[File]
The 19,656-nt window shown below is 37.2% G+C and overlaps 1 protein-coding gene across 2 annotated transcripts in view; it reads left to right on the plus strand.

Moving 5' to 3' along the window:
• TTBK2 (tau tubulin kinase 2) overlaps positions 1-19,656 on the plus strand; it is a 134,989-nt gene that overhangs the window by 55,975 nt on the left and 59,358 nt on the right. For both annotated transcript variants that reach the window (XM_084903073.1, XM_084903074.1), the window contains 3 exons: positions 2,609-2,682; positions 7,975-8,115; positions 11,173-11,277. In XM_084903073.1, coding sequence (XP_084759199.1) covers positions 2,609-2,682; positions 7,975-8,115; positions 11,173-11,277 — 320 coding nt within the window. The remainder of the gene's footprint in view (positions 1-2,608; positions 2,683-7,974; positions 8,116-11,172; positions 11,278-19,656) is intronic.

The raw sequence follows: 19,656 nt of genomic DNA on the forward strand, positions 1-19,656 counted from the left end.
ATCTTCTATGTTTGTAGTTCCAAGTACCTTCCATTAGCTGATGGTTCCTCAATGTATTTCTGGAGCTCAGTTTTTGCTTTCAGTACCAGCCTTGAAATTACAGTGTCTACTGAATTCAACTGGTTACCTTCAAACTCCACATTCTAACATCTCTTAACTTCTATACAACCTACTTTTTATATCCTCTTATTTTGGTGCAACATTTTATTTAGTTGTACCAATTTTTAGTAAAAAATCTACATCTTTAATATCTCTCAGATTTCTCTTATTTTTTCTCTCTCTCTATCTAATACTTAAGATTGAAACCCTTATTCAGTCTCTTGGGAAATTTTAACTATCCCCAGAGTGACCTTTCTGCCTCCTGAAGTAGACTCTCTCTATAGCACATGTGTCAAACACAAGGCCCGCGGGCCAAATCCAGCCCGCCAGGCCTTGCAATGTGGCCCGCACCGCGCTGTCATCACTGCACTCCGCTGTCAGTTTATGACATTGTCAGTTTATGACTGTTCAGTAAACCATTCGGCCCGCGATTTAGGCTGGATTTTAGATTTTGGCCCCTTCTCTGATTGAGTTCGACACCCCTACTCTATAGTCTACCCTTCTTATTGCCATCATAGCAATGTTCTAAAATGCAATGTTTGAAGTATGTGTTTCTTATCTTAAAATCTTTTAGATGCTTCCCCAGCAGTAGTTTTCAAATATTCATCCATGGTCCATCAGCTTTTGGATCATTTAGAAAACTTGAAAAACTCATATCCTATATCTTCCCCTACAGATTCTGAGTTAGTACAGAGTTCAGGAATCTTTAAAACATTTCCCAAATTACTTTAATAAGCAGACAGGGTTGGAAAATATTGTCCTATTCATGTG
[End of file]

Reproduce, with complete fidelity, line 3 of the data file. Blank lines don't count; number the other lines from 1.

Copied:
• TTBK2 (tau tubulin kinase 2) overlaps positions 1-19,656 on the plus strand; it is a 134,989-nt gene that overhangs the window by 55,975 nt on the left and 59,358 nt on the right. For both annotated transcript variants that reach the window (XM_084903073.1, XM_084903074.1), the window contains 3 exons: positions 2,609-2,682; positions 7,975-8,115; positions 11,173-11,277. In XM_084903073.1, coding sequence (XP_084759199.1) covers positions 2,609-2,682; positions 7,975-8,115; positions 11,173-11,277 — 320 coding nt within the window. The remainder of the gene's footprint in view (positions 1-2,608; positions 2,683-7,974; positions 8,116-11,172; positions 11,278-19,656) is intronic.